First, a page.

• Examples of a critical periods are cold winter winds carrying snow or during the spring or summer when ventilation is required and strong prevailing winds may damage plants near the sides of the high tunnels
      • Windbreaks on the north side of a high tunnel should be about 100 feet away to keep snow drifts back from the structures
    • Lengthof a windbreak determines the total area receiving protection
      • Length of a windbreak should be 10 times longer than it is high which reduces the occurrence of end-turbulence
      • Gaps in the length of windbreaks decrease their effectiveness by creating funnels or lanes that concentrate wind

Water Supply

  • water managementIrrigation source is required because crops will not receive moisture from rainfall
  • Adequate water quantity is necessary
    • Two quarts of water can easily be applied to one square foot in a single application
  • Good water quality is essential for successful production
    • Well water is often desired; however, it may be high in alkalinity which can lead to clogged drip irrigation lines and high pH problems
    • Municipal or rural water is often cost prohibitive and may contain undesirable additives like Fluoride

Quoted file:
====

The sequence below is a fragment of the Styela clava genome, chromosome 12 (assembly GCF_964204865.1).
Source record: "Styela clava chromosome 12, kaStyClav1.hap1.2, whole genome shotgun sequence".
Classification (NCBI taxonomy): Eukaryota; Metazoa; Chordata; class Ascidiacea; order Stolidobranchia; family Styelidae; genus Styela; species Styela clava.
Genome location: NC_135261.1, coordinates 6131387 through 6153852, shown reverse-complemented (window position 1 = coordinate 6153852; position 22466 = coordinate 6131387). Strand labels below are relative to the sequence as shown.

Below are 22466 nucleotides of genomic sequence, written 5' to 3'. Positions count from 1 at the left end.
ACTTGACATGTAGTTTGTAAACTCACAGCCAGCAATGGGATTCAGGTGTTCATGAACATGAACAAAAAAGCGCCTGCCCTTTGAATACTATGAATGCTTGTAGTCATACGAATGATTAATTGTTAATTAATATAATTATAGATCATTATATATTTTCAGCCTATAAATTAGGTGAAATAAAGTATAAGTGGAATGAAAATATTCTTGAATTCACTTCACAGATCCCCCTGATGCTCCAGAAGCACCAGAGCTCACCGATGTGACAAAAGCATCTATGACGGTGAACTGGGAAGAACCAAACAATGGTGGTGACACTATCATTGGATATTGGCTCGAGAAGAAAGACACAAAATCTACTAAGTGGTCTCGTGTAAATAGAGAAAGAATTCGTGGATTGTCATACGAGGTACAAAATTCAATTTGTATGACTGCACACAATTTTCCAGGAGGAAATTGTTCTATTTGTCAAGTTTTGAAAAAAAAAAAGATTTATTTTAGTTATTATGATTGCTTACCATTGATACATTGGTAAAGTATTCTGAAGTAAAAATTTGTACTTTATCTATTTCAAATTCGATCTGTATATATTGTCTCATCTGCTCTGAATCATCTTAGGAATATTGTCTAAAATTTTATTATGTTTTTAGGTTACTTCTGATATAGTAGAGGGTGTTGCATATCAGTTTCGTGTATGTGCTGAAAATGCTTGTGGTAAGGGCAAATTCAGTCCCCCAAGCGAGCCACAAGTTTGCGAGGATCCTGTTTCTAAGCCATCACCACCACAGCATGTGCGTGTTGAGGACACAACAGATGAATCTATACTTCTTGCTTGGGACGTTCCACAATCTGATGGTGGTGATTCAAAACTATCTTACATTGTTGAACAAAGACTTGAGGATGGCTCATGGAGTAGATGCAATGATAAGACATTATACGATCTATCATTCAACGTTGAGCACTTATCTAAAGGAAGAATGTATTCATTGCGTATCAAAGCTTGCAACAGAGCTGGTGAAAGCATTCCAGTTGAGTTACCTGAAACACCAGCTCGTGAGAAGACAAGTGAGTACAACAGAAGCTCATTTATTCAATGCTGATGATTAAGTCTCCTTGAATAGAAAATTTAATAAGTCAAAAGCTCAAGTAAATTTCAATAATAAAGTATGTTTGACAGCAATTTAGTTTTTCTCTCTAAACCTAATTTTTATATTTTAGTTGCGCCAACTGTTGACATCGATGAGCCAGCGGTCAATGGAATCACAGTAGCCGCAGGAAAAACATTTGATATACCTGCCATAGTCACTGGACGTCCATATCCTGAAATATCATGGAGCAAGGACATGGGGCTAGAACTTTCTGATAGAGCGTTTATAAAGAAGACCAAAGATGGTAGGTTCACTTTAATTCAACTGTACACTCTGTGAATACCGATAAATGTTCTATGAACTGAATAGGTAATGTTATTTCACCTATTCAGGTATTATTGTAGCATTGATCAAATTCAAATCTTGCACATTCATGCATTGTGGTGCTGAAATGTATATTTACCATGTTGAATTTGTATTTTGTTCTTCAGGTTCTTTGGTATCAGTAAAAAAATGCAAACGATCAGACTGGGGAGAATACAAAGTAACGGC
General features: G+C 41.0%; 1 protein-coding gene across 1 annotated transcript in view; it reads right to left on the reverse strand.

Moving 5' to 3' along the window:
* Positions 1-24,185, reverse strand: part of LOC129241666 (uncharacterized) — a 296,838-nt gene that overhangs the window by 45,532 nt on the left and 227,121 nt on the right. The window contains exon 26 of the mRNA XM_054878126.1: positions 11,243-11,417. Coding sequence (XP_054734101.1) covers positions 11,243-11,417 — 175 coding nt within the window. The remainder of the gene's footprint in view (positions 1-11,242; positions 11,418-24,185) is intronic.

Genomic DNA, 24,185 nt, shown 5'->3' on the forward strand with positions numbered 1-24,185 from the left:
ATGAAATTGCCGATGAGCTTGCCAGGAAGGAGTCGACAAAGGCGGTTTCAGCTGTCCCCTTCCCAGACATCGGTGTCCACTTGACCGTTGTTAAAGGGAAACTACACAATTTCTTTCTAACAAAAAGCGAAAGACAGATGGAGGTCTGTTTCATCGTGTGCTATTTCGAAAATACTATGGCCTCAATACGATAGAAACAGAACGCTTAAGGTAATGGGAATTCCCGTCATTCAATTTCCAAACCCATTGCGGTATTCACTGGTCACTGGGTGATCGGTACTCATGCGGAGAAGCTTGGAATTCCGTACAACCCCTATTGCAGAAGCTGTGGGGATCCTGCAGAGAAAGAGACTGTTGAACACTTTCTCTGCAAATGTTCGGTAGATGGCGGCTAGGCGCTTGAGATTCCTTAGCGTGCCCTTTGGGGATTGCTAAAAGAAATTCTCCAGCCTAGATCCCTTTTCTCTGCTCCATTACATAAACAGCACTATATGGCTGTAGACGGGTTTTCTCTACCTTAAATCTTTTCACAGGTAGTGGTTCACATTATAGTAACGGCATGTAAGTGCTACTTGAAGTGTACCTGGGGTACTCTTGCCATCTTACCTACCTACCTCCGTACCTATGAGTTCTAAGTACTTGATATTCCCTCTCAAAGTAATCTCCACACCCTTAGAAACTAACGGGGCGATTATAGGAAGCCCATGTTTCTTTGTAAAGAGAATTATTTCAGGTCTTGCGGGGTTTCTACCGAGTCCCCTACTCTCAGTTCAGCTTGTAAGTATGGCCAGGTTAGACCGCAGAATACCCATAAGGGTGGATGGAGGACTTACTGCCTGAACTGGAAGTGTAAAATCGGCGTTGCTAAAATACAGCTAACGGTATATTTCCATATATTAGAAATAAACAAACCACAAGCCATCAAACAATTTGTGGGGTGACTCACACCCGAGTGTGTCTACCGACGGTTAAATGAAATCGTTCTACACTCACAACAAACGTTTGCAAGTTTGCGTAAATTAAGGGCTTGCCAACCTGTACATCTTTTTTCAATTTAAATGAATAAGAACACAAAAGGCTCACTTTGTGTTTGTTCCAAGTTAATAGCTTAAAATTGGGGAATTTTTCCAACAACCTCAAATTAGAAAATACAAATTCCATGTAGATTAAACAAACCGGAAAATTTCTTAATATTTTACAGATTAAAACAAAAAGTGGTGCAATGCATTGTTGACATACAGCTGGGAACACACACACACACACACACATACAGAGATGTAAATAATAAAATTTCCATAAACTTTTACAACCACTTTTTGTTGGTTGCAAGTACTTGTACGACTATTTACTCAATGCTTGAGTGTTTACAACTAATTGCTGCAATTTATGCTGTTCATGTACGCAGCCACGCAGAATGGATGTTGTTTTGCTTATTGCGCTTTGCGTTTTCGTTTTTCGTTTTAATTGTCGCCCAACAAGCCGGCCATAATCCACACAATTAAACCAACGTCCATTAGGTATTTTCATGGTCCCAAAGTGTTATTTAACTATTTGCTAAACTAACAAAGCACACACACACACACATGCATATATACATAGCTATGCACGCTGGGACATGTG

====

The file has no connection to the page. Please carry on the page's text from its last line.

• Pond or river water may contain disease organisms and may require filtration to remove silt and other particulate matter that might clog irrigation systems
  • Methods of irrigation depend on goals of production
    • Drip irrigation reduces foliar diseases
    • Overhead irrigation increases cooling effects
  • If soluble fertilizer will be injected through irrigation lines, consider compatibility of water supply, delivery system and fertilizer injector
  • Protect water supply line and hydrant from freezing in winter by burying below frost line, or by installing drains

Soil Topography

  • Film Plastic in a High TunnelThough it may be tempting to select an unproductive field site for the high tunnel, good soil quality is important
  • Soilshouldbewell drained
    • Good drainage improves quality of the plants
    • Problems with water logging and flooding are avoided
    • Soil warming is improved
  • Amend soil with compost, peat, or other organic materials to improve drainage and quality
  • The high tunnel is most productive if built on a slightly elevated pad that is three feet larger than the structure in all directions
    • Level interior of the high tunnel with a slight slope to the exterior
    • The pad should be high enough to prevent water from flowing into the high tunnel from a rainfall or melted snow, especially if the structure is built in a low-lying area


  • High tunnel location should be accessible by well maintained roads and convenient to the grower because daily maintenance is often necessary
  • High tunnel structure should be convenient to water source, tool storage, cooler, packing shed and possibly electrical and/or fuel source to facilitate labor efficiency



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The listserv is a great place to learn what growers are doing with high tunnels, what crops and varieties do best, and what practices have been successful on local farms.